Wednesday, July 21, 2010

Deepwater Horizon Oil Spill:

This Congressional Research Service papers explores the issues that the Deepwater Horizon explosion and oil spill have set in motion about oil exploration and recovery in the Gulf of Mexico generally, about the federal offshore oil and gas program, and about the risks of deepwater drilling in particular. The incident
has raised many issues; this report provides a set of selected descriptions to give the reader a baseline and context for pursuing topics of interest.

Several themes trace through the diverse aspects of the incident:
• The explosion and oil spill having occurred, what lessons should be drawn from the incident? Such lessons may involve the appropriateness and capabilities of the technologies used in drilling and in trying to stop the spill; the adequacy of
the regulatory regime and how it was administered and enforced; possible implications of corporate cultures of the companies involved; and the adequacy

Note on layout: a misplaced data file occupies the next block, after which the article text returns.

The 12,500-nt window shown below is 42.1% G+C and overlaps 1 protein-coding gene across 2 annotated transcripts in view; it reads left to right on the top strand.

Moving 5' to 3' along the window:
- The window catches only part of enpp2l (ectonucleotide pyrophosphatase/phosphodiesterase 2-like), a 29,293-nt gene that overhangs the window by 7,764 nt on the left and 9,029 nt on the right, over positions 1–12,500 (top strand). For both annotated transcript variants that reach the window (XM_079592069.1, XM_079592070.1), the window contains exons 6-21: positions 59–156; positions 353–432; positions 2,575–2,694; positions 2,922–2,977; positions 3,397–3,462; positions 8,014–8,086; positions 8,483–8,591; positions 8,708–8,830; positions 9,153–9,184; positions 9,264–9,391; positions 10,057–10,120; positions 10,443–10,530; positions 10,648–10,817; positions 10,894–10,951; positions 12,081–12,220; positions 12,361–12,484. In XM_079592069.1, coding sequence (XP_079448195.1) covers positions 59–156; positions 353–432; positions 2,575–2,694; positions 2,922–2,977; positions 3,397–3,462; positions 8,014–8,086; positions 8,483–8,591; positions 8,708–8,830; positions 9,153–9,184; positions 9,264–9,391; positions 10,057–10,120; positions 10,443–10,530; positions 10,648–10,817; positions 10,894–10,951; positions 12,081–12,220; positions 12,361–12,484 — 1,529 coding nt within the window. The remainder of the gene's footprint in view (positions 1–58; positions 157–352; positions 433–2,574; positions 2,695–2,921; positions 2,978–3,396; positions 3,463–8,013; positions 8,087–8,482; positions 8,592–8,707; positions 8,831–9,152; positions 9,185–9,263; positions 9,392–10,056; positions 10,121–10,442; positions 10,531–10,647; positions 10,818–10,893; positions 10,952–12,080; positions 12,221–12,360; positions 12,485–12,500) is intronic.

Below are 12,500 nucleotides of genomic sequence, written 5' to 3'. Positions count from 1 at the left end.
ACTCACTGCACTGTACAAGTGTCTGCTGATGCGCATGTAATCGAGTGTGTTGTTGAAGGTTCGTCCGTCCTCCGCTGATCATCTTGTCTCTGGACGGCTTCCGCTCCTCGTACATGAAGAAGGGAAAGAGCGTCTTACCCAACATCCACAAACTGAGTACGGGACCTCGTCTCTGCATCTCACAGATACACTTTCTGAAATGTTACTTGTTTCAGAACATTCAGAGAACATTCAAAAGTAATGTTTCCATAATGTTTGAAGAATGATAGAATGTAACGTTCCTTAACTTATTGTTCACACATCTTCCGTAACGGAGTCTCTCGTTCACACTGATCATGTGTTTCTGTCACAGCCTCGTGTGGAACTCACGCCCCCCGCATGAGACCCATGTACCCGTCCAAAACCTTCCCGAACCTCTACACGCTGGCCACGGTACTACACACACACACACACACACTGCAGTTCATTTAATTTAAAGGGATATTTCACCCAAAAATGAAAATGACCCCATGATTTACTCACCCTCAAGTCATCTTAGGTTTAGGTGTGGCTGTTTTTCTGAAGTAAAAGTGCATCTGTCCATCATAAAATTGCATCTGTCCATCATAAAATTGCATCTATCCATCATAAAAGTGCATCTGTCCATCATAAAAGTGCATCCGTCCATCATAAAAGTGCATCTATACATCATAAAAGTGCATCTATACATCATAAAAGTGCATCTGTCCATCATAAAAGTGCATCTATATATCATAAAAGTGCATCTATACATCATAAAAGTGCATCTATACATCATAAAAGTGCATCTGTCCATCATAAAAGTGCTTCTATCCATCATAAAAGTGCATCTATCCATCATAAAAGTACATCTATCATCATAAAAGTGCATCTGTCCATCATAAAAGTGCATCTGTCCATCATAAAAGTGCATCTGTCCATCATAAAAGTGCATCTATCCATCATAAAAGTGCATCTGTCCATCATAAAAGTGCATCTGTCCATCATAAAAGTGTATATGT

of cleanup technologies and of the safety net for impacted businesses and
• As oil and gas exploration and recovery moved into the deepwater frontier, were
technologies and regulatory capacities keeping pace with new and/or heightened risks? Technologies and regulations appropriate to onshore and shallow-water
exploration and recovery may not be adequate to address risks in deep water.
There are economic incentives to develop technologies to find and recover
deepwater oil and gas, but the question arises of whether concomitant incentives
exist to ensure that those technologies are robust enough to provide a reasonable
margin of safety in this more challenging environment. Likewise, it might be
asked if administrative and regulatory requirements appropriate to the lesschallenging onshore and shallow-water environments have been, or need to be,
strengthened to address deepwater risks.
• What interventions may be necessary to ensure recovery of Gulf resources and
amenities? The spilled oil will surely degrade over time; intervention might
accelerate cleanup, but may have its own costs.
• What does the Deepwater Horizon incident imply for national energy policy, and
the tradeoffs between energy needs, risks of deepwater drilling, and protection of
natural resources and amenities?

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